They initially released the Eufy RoboVac 11 in 2017 and it was great. However, Ecovacs stopped manufacturing Eufy and the RoboVac 11 was discontinued. Not long after, the Eufy RoboVac 11+ was made by Eufy itself. The 11+ makes it seem like an upgrade, but it was an inferior product and was placed alongside the 11 on their website, which got confusing for buyers.

Eufy has gotten better since then, but this deception has left a sour taste in my mouth.

Roomba 600 Series


The Roomba 600 lasts about 60 minutes, which is OK, but the big problem is that it’s not a mapping robot. This means it rarely returns to its charging base when the battery gets low. It just goes until it stops (which often means before it finishes). There’s also no custom modes. The algorithm tells it where to go and how to function. That’s about it.

According to Roomba, the 600 series uses iAdapt Responsive Navigation. This is supposed to take the “smartest route,” but I didn’t see anything special about the navigation. You’ll see a green light come on when the Roomba detects dirt and it will go over the spot continuously until it’s clean. Sounds great, until you remember the short battery life.

Unlike the Eufy that slowed down around walls, the Roomba goes full force and bumps into walls and objects. This may leave scuff marks, so be careful. Roomba has Virtual Walls to keep the vacuum out of certain areas, but the 600 doesn’t come with any and they must be purchased for $40 each. These IR walls are great, but I don’t think the extra cost is worth it.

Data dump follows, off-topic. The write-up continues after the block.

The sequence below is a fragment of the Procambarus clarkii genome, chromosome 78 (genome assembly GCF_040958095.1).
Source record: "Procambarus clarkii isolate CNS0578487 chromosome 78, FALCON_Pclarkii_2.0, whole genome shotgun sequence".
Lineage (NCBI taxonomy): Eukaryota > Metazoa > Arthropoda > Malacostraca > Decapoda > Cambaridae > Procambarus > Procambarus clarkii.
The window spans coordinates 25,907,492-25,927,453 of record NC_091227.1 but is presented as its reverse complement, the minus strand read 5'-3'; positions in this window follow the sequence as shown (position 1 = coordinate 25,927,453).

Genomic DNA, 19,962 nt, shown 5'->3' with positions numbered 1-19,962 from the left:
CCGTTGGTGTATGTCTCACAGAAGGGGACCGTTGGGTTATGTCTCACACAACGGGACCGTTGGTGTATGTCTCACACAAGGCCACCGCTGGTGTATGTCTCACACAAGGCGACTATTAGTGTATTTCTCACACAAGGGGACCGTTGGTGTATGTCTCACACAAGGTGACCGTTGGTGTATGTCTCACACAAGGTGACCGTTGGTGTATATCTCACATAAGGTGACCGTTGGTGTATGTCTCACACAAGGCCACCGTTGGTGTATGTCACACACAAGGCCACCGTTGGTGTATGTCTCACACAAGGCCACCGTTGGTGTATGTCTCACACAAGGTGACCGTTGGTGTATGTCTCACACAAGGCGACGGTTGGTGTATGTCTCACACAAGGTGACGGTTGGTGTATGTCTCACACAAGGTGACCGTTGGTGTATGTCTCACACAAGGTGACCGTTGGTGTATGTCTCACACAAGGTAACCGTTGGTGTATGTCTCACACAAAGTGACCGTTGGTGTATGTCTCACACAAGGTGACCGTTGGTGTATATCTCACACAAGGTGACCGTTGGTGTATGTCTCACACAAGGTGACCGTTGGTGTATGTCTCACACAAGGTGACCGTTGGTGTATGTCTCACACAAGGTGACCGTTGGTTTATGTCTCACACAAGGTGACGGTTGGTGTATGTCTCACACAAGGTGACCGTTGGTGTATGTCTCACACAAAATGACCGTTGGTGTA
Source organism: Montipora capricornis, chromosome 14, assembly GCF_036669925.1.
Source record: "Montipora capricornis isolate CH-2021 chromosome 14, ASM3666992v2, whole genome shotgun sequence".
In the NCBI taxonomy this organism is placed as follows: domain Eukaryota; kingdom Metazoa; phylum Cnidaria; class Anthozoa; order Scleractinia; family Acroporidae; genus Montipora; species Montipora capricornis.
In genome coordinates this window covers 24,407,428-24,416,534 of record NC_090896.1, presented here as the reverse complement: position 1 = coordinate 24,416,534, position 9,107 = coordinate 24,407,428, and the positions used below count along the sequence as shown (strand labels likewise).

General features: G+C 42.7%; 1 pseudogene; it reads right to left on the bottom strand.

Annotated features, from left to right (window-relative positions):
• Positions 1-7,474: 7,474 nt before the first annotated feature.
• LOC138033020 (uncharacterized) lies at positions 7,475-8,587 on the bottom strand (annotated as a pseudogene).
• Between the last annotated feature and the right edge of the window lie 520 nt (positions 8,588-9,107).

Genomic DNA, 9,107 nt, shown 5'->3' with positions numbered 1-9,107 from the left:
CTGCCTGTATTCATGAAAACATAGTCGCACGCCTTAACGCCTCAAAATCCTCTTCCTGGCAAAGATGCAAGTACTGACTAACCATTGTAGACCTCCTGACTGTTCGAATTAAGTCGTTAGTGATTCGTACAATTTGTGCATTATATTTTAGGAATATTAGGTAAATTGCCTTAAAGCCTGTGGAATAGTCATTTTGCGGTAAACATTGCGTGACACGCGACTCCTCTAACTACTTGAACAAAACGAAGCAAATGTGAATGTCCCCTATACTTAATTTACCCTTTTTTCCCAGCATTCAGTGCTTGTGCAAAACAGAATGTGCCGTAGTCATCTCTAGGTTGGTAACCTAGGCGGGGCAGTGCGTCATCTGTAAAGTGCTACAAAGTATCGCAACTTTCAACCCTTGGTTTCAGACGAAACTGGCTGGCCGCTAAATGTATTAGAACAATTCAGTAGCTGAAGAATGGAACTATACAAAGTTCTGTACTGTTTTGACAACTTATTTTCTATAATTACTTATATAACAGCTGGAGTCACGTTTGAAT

After hearing tale and seeing for myself, I can say the Roomba 600 is the worst budget robot vacuum in terms of suction. It’s hard to say if it’s poor suction, bad dirt detection, or the lone brush, or maybe it’s all of the above. Plus, the Roomba gets stuck on certain spots with its dirt detection, so it rarely finishes your whole home before the battery dies.

On carpets, the Roomba picked up 50% less rice than Eufy. It was disappointing to see how little it picked up when compared to the Eufy. Things were pretty much the same on hard floors as the Roomba picked up half the rice of the Eufy. It did suck up some debris, but not nearly enough to be effective.